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This is how the architects envisages
the new environment town at Brøset in Trondheim. Here, the waste heat will be used for heating apartments and houses.

Surplus heat for Norwegian homes

A district heating grid supplying low temperature heat is set to boost surplus and renewably-sourced heat utilisation.

As part of a contract with Statkraft Varme, SINTEF is currently developing modern heating systems for new residential areas such as the planned ‘green’ village at Brøset in Trondheim, Norway. The heat will be supplied locally from sources such as retail outlets, buildings and IT server rooms, as well as from renewable sources such as solar power, heat pumps and district heating plants.

The project is called “Development of Smart Thermal Grids (DSTG)”, and is looking into smaller-scale, low temperature, district heating systems in which locally-generated surplus heat and heat from renewable sources can be utilised and coordinated with supplies from a larger-scale district heating system.

“In larger district heating systems, heat is commonly distributed at about 100 degrees, on the one hand because older buildings and certain industrial clients require high temperature levels, and on the other because the temperature falls a little during transport”, says SINTEF researcher Hanne Kauko. “For new buildings, temperatures no higher that 40 degrees are sufficient for heating. True enough, we have to equip systems to supply heat at 65 degrees in order to meet domestic supply requirements, but this is nevertheless a major improvement”, she says.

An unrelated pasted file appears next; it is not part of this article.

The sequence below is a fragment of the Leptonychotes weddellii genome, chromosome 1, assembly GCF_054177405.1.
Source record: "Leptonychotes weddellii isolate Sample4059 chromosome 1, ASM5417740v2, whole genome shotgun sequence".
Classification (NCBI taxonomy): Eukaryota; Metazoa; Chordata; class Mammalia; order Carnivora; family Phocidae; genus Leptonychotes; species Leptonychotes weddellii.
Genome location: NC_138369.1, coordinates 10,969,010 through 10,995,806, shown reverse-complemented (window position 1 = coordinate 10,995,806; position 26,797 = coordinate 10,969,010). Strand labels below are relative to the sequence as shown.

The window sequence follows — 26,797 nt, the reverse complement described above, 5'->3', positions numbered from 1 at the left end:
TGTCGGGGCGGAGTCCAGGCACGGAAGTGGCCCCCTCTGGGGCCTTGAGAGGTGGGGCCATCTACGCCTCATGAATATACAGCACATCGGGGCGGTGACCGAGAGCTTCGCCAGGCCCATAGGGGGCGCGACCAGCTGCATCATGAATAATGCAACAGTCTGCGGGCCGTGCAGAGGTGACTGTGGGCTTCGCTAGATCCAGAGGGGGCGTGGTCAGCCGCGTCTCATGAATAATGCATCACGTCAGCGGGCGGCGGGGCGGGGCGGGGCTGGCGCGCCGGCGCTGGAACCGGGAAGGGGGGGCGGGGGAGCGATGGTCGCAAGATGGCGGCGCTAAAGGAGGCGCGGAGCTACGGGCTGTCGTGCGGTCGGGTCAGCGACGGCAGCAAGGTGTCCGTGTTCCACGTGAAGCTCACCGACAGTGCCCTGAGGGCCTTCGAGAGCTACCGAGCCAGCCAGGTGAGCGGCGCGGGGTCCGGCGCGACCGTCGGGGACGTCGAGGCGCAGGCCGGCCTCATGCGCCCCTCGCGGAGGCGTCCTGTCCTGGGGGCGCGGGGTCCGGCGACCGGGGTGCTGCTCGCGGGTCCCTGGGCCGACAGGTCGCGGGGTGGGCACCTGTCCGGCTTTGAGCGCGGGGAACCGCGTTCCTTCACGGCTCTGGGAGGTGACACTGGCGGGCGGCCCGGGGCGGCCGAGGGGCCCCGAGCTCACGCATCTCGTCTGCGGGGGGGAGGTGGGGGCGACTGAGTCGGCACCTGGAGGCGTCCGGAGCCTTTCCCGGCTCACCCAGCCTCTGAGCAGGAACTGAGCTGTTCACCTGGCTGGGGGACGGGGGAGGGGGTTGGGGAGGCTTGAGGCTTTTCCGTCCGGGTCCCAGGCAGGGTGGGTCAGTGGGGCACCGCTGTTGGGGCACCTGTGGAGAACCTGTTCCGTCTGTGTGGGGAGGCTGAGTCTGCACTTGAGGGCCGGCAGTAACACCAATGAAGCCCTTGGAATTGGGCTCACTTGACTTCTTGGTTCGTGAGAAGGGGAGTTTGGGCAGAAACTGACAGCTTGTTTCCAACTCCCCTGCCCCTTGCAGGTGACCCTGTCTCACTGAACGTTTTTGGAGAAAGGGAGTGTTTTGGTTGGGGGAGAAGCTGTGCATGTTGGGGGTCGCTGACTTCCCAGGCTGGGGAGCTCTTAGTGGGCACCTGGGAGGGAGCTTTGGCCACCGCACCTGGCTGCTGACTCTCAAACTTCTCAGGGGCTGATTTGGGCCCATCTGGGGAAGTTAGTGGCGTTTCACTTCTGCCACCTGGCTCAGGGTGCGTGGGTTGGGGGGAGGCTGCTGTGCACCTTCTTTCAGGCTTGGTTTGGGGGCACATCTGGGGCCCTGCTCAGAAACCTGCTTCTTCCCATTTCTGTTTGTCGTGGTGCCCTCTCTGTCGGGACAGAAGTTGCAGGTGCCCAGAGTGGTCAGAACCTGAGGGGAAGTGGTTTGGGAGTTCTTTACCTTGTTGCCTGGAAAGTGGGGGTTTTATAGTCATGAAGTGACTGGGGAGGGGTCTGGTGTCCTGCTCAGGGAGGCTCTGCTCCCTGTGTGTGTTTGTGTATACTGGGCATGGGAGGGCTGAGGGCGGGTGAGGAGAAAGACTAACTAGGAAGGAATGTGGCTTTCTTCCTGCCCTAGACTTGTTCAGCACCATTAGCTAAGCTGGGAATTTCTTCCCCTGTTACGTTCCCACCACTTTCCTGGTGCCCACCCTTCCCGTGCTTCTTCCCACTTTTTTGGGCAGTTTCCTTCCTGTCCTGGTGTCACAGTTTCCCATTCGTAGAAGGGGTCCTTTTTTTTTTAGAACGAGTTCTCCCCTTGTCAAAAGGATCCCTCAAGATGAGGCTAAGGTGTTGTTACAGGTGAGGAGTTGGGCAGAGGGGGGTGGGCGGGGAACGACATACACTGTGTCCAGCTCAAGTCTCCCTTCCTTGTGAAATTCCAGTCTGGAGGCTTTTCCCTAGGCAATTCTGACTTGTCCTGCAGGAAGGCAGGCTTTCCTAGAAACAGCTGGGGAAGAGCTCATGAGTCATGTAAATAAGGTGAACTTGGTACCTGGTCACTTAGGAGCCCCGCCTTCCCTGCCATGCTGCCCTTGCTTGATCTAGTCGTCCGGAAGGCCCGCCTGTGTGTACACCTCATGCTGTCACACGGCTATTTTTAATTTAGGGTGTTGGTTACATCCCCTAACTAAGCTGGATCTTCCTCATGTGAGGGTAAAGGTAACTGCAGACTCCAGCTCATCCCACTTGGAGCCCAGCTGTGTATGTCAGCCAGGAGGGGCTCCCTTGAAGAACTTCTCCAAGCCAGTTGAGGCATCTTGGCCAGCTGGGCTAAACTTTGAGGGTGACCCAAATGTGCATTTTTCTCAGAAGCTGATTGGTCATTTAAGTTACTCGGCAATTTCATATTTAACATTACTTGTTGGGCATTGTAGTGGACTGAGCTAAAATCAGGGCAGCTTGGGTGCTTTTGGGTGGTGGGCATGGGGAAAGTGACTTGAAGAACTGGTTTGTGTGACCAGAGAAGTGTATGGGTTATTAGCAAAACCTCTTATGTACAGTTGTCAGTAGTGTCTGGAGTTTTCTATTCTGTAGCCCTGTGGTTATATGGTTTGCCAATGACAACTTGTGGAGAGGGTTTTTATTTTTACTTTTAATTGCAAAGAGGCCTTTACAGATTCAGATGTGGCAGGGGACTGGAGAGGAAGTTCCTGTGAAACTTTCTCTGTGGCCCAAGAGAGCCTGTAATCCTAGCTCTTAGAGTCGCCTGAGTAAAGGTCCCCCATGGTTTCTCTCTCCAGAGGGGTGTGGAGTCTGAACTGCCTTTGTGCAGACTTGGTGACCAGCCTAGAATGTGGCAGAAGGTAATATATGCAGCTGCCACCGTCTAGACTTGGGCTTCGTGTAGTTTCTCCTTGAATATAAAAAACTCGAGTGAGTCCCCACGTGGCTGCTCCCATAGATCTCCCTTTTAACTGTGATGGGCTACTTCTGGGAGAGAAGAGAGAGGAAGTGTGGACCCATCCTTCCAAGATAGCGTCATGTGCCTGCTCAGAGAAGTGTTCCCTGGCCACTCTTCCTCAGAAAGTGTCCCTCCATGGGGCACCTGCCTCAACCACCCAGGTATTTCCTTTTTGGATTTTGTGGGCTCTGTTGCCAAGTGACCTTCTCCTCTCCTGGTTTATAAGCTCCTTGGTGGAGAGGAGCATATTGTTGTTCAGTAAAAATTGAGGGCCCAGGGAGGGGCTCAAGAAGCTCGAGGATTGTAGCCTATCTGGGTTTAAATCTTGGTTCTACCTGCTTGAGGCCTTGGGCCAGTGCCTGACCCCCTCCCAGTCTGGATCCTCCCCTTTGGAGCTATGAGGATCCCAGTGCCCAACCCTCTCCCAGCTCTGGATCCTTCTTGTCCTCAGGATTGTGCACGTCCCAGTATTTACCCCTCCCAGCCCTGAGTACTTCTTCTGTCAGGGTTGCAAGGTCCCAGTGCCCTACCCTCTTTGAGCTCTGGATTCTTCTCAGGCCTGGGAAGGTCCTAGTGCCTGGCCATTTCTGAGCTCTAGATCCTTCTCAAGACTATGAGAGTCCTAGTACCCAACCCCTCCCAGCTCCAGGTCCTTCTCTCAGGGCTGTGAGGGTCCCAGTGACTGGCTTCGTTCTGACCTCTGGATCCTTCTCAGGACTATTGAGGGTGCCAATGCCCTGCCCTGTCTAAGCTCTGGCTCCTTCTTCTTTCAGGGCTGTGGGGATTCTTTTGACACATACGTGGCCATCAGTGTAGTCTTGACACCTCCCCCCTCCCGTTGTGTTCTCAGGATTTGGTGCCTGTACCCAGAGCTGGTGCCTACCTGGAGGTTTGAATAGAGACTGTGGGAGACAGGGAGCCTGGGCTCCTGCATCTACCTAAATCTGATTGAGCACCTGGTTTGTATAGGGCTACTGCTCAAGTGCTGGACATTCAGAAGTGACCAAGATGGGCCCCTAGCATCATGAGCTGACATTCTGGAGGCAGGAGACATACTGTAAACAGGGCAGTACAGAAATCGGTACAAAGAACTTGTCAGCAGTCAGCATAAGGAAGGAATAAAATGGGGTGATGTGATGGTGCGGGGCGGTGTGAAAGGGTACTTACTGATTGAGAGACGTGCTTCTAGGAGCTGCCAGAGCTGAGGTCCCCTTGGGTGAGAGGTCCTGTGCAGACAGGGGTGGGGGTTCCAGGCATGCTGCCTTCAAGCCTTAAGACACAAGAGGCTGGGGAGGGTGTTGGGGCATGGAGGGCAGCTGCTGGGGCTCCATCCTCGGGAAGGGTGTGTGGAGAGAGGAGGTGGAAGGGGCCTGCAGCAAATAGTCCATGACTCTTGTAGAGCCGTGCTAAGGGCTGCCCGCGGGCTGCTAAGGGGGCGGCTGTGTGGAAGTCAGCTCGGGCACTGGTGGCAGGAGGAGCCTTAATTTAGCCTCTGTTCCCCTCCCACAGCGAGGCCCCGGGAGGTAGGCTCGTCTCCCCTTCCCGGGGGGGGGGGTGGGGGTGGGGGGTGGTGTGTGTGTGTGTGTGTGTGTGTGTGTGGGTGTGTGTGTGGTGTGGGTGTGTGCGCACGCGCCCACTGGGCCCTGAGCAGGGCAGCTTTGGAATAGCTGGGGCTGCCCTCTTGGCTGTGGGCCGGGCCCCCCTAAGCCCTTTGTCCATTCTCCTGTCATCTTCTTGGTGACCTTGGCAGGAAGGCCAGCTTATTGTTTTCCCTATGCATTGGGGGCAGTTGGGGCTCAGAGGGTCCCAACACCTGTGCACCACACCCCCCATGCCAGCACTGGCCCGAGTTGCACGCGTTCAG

It will be some time before we can reduce temperatures in a larger-scale district heating system, but for smaller-scale systems designed for new housing developments it is possible to operate using lower temperatures. The aim of the current research project is to find out exactly what efficiency levels can be achieved by distributing heat at low temperatures, but there is no doubt that this is a favourable approach.

According to Kauko, the new system will result in:

  • easier and direct exploitation of surplus heat from sources such as buildings, retail outlets and industrial plant without having to raise temperatures using heat pumps as is the case today
  • increased energy efficiency of heat pumps and other renewable heat sources such as solar
  • heat loss reductions